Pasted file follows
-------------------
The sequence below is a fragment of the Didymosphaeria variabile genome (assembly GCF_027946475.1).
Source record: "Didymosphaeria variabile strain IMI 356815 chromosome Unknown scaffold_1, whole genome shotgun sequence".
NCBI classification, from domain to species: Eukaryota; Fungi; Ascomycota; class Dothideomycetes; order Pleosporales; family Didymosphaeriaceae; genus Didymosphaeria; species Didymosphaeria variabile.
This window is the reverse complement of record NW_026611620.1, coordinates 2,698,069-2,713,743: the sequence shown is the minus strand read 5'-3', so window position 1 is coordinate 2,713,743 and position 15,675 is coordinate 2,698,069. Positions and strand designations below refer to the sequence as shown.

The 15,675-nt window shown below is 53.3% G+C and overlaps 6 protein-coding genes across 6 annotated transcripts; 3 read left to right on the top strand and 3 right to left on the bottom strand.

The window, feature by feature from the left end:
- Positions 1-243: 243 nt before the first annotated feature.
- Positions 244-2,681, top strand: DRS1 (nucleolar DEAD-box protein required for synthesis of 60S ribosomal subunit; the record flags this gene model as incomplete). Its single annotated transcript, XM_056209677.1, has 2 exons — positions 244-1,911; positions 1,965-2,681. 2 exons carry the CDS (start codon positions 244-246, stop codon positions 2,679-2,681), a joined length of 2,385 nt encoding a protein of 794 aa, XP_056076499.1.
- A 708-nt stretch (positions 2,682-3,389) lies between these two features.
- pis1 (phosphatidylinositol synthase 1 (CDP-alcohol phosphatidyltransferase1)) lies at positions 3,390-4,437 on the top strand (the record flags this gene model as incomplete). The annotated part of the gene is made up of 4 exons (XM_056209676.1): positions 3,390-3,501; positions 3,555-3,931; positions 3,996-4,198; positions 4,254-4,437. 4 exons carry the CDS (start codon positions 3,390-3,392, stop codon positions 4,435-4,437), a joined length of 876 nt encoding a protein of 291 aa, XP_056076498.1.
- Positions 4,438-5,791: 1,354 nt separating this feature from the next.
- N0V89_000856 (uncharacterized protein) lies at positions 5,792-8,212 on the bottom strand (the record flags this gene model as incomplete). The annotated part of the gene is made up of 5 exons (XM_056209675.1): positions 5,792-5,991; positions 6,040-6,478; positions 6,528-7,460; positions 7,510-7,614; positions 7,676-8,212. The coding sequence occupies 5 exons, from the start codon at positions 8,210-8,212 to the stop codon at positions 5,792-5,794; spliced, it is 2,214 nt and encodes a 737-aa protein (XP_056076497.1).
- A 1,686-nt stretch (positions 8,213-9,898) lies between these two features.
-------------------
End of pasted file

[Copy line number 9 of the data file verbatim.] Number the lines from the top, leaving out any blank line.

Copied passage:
- A 708-nt stretch (positions 2,682-3,389) lies between these two features.